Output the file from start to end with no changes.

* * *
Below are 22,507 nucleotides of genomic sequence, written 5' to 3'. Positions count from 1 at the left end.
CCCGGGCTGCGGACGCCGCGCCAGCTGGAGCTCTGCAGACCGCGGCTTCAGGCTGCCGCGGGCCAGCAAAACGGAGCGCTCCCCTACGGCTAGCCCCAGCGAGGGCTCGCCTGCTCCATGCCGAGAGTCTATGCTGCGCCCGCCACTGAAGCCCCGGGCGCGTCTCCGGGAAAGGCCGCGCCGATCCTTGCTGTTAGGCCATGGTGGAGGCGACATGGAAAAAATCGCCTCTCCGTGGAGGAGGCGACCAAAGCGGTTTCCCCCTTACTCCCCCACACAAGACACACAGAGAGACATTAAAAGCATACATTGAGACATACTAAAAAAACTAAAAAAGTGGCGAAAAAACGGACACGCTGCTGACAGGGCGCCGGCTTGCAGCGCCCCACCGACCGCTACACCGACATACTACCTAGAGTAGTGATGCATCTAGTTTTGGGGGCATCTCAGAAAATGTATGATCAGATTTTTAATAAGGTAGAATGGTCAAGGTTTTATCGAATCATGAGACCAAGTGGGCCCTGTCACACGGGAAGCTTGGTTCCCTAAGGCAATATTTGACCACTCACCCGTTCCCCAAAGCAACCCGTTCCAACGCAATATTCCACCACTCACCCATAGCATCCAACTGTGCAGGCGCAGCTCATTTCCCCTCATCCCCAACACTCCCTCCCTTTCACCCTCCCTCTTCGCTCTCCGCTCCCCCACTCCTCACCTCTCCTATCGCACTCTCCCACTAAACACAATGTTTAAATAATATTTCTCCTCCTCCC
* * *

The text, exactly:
Below are 22,507 nucleotides of genomic sequence, written 5' to 3'. Positions count from 1 at the left end.
CCCGGGCTGCGGACGCCGCGCCAGCTGGAGCTCTGCAGACCGCGGCTTCAGGCTGCCGCGGGCCAGCAAAACGGAGCGCTCCCCTACGGCTAGCCCCAGCGAGGGCTCGCCTGCTCCATGCCGAGAGTCTATGCTGCGCCCGCCACTGAAGCCCCGGGCGCGTCTCCGGGAAAGGCCGCGCCGATCCTTGCTGTTAGGCCATGGTGGAGGCGACATGGAAAAAATCGCCTCTCCGTGGAGGAGGCGACCAAAGCGGTTTCCCCCTTACTCCCCCACACAAGACACACAGAGAGACATTAAAAGCATACATTGAGACATACTAAAAAAACTAAAAAAGTGGCGAAAAAACGGACACGCTGCTGACAGGGCGCCGGCTTGCAGCGCCCCACCGACCGCTACACCGACATACTACCTAGAGTAGTGATGCATCTAGTTTTGGGGGCATCTCAGAAAATGTATGATCAGATTTTTAATAAGGTAGAATGGTCAAGGTTTTATCGAATCATGAGACCAAGTGGGCCCTGTCACACGGGAAGCTTGGTTCCCTAAGGCAATATTTGACCACTCACCCGTTCCCCAAAGCAACCCGTTCCAACGCAATATTCCACCACTCACCCATAGCATCCAACTGTGCAGGCGCAGCTCATTTCCCCTCATCCCCAACACTCCCTCCCTTTCACCCTCCCTCTTCGCTCTCCGCTCCCCCACTCCTCACCTCTCCTATCGCACTCTCCCACTAAACACAATGTTTAAATAATATTTCTCCTCCTCCC